Then again, it's not like CinemaScore is a scientific blue-chip. It aims for a maximum for 400 to 600 respondents (even political polls quiz more people), and it surveys exclusively on Friday night, when hardcore fans inclined to like a franchise turn out. So should it be used to judge audience reactions? Or is that swath of troll-vulnerable democracy - online scores - the way to go? Even the question of how to define a polarizing movie can be polarizing.
First among lasts
Make of this what you will, but movies with "last" in their title - with their suggestion of a long cinematic history that came before and a great urgency to catch it now before it's gone - seem either to become massive successes or grim failures. There's just not much in between. "The Last Emperor" and "The Last King of Scotland" were Oscar powerhouses, and "Indiana Jones and the Last Crusade" and now "The Last Jedi" are blockbusters. Then there was "The Last Airbender," "The Last Mimzy" and "The Last Boy Scout."
Reeling in parents
The holy grail for studios, demographically speaking, is a family-friendly movie that parents still really want to see themselves. It has to be a throwback while still seeming cool today. "Star Wars" savvily stirred youthful heat from the minute it began hiring popular young stars like Adam Driver and Daisy Ridley, but could it maintain the street cred with fans of the original now in their 30s, 40s and 50s? Casting came in handy here, too, and the return of Mark Hamill - and the surprise appearance of that old-school character not to be revealed here for those still avoiding spoilers - helped it achieve that goal. (That "The Last Jedi" marked a farewell for Carrie Fisher, who died last December, may have had the biggest impact.)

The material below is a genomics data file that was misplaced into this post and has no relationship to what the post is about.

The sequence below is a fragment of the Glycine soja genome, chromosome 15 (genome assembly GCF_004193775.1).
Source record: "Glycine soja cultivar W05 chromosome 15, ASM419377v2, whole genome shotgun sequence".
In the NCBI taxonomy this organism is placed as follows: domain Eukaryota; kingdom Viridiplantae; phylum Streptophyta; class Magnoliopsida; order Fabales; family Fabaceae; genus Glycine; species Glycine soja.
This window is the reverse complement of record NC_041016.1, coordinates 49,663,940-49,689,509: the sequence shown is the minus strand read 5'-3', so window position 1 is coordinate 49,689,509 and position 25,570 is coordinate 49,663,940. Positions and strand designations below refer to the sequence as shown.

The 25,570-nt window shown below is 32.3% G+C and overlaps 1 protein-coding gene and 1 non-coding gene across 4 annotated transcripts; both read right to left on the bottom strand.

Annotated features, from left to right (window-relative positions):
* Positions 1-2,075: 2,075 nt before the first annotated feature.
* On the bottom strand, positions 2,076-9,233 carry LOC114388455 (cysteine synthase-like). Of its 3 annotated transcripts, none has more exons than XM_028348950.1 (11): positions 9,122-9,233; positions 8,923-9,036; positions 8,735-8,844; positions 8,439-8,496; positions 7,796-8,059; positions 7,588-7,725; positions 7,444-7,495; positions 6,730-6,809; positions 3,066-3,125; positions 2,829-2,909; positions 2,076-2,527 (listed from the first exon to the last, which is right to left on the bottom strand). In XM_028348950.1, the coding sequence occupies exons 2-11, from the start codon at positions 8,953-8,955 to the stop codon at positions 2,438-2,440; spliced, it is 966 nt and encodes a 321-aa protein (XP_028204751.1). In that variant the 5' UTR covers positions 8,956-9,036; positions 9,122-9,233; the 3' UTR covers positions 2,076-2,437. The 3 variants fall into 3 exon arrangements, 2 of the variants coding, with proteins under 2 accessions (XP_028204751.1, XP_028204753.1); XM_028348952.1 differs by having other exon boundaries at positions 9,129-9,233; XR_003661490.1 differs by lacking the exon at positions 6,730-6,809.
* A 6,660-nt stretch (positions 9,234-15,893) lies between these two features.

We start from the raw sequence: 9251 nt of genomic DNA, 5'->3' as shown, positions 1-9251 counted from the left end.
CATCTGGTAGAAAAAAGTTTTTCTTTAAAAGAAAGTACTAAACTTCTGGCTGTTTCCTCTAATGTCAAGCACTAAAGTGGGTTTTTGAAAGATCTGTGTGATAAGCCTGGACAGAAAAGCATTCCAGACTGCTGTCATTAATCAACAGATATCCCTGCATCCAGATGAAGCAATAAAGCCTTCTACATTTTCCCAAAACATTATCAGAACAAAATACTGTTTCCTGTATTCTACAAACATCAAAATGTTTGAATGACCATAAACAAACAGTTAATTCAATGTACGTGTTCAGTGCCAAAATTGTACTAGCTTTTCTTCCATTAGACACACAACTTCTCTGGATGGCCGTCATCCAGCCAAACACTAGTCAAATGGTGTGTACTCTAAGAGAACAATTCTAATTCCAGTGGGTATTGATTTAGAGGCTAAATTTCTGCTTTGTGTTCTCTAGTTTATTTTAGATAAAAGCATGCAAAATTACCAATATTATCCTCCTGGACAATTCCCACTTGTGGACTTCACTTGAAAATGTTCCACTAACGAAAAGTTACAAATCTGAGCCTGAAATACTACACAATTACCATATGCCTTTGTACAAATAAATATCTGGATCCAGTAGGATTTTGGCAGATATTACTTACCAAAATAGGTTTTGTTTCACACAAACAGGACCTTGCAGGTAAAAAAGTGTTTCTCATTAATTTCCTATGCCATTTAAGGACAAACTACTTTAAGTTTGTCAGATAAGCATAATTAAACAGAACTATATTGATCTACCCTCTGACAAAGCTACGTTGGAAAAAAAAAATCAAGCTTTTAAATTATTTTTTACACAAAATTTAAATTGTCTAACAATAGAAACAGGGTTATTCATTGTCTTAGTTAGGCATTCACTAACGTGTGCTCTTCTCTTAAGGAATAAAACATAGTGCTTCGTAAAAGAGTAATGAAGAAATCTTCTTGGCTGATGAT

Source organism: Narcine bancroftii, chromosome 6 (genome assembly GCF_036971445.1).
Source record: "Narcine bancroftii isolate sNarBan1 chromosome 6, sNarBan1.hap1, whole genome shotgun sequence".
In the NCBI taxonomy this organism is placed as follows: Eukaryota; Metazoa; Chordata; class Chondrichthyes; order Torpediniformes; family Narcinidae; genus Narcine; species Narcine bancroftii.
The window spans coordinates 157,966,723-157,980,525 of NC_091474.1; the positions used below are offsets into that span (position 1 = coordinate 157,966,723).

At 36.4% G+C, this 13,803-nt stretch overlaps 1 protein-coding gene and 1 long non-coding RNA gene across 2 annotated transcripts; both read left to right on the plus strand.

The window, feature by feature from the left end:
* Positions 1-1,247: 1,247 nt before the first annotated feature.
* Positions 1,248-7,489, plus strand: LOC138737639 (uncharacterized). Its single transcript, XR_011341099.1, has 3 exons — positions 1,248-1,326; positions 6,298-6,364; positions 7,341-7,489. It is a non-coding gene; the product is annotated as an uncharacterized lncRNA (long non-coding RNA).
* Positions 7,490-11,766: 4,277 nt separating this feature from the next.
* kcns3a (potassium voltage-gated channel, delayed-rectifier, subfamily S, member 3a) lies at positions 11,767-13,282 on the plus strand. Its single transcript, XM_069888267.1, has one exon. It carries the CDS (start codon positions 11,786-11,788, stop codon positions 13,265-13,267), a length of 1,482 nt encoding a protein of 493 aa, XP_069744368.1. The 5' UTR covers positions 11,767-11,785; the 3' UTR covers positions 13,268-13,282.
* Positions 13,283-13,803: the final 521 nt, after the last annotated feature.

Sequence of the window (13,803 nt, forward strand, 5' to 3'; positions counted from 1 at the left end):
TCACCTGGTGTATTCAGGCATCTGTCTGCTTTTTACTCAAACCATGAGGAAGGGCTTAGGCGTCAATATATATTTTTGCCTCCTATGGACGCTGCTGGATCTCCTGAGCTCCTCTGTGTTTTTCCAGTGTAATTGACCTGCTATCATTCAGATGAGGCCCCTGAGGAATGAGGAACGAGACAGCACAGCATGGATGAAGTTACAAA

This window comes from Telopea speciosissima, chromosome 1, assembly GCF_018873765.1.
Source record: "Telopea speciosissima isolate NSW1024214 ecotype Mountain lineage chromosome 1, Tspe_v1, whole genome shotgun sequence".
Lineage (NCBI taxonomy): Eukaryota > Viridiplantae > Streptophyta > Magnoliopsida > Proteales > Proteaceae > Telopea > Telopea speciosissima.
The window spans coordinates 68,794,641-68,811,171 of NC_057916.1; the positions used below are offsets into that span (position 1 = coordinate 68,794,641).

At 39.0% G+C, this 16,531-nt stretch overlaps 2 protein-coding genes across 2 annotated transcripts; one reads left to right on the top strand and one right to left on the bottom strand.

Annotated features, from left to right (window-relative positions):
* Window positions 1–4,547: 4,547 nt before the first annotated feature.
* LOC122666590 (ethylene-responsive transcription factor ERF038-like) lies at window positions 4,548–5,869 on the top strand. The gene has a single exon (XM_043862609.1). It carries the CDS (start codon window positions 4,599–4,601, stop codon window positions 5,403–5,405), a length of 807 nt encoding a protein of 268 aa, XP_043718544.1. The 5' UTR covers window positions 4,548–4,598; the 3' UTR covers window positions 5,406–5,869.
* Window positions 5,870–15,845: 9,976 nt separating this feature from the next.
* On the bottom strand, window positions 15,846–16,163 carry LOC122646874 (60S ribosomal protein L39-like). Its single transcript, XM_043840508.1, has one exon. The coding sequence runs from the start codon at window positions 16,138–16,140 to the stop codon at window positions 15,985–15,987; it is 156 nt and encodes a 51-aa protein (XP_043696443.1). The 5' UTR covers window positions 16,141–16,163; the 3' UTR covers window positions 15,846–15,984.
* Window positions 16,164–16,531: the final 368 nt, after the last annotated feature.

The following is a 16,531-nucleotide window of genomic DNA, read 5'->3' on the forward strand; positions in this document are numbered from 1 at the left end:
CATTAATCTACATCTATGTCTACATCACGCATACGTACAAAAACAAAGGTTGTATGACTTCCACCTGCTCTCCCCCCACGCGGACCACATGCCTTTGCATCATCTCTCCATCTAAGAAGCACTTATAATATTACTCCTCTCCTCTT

There remains a fine line, though, between odes to the original and stunt casting, a line that the "Star Wars" movies must perennially walk.
Director (musical) chairs
Even more than the cast, the biggest x-factor was Johnson himself. When it comes to franchise directors, most studios these days go for relative unknowns (James Gunn for "Guardians," Gareth Edwards for "Rogue One") who can be molded or veteran hands like J.J. Abrams who already know what bosses want and can tailor it to them from the outset.
Johnson didn't really fit in either category. He was a well-known original voice who had made offbeat storytelling to increasing commercial success, from "Brick" to "The Brothers Bloom" to "Looper." But he was hardly a veteran acquainted with the rigors of the studio system; he once drew the plot of "Looper" on a napkin for a reporter in a sketch that ended up looking strikingly like the finished movie.
Johnson's melding with a big machine like Disney/Lucasfilm appears to have avoided too many ground gears, but that may prove the exception. The division, run by Kathleen Kennedy, has a history of clashing (and ultimately parting ways) with a host of more original voices, with Colin Trevorrow and Phil Lord-Chris Miller each relieved of his directing duties on upcoming "Star Wars" installments.
Johnson's success should be proof that those kinds of voices will work commercially. But that's a lesson that may not be absorbed any time soon: Trevorrow and Lord-Miller were replaced by Abrams and Ron Howard.